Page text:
BRT to stay: Minister
Unperturbed with the wide criticism that BRT’s pilot project received, Delhi transport minister Arvinder Singh on Tuesday said the bus rapid transit (BRT) system — which gives precedence to buses — was here to stay.delhi Updated: May 23, 2012 00:48 IST
Unperturbed with the wide criticism that BRT’s pilot project received, Delhi transport minister Arvinder Singh on Tuesday said the bus rapid transit (BRT) system — which gives precedence to buses — was here to stay.
Singh said the Congress government’s priority was to promote public transport in Delhi and it would continue work on the 15 BRT corridors planned in different parts of the Capital.
“There can be BRT models. While finalising the BRT model for a particular stretch, we will keep the volume of traffic and share of public and private vehicles in mind,” Singh said.
Based on a RITES report, the Delhi government has planned to construct 15 new BRT corridors, with a cumulative length of about 233km, in a few years.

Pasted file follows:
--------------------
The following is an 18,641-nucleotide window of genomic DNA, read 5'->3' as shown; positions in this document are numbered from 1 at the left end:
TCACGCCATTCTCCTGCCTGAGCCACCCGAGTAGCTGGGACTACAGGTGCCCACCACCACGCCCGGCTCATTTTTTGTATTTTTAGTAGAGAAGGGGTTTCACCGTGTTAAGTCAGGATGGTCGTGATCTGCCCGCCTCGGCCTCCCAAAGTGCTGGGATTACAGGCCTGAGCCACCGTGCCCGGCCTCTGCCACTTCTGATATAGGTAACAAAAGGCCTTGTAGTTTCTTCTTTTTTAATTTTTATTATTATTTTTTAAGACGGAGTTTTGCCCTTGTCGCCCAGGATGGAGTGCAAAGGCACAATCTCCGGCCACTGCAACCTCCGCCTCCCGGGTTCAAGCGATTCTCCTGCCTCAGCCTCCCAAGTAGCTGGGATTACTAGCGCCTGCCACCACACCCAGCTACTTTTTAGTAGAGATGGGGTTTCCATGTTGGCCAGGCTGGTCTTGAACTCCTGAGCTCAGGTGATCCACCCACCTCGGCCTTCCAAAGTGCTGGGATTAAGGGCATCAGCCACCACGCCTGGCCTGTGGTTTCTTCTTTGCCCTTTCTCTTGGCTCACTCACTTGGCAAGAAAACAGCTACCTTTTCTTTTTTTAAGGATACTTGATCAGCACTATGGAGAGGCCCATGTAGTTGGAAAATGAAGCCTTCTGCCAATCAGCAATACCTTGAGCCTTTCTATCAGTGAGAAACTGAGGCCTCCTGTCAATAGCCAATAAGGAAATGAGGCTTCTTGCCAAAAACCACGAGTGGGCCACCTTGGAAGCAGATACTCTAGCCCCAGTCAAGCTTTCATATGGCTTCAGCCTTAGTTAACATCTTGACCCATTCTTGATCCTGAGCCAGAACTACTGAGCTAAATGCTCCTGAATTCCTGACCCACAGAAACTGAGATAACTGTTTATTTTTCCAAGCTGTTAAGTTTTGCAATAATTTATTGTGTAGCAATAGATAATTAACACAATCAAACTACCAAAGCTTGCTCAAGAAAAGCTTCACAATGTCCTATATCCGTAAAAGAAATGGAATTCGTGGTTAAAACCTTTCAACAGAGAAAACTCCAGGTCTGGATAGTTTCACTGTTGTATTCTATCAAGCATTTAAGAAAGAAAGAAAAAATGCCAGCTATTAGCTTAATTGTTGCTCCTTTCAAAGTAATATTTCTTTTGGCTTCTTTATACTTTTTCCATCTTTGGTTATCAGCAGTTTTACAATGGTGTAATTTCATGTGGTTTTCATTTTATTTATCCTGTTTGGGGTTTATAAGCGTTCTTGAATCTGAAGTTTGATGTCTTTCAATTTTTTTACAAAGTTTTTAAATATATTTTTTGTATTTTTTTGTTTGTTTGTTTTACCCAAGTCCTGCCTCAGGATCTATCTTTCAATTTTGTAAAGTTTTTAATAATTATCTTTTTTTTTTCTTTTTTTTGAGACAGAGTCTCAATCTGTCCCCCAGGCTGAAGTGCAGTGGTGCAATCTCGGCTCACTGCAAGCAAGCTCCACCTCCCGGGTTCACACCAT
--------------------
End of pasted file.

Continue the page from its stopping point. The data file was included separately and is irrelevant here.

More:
Despite the widespread criticism of the existing BRT corridor and appreciation received by the CRRI’s experiment, which allowed mixed traffic on the stretch for a week, the transport department reverted to BRT system on Tuesday.
Though the CRRI in its interim report to the court has claimed that delays on the stretch reduced to half by allowing mixed traffic, Singh said he would analyse the report first before commenting on it.
“I have also asked DIMTs to submit a report on the effect of mixed traffic on buses by analysing their speed through GPS system fitted on board. We will compare the two reports and accordingly submit our response to the court,” Singh said.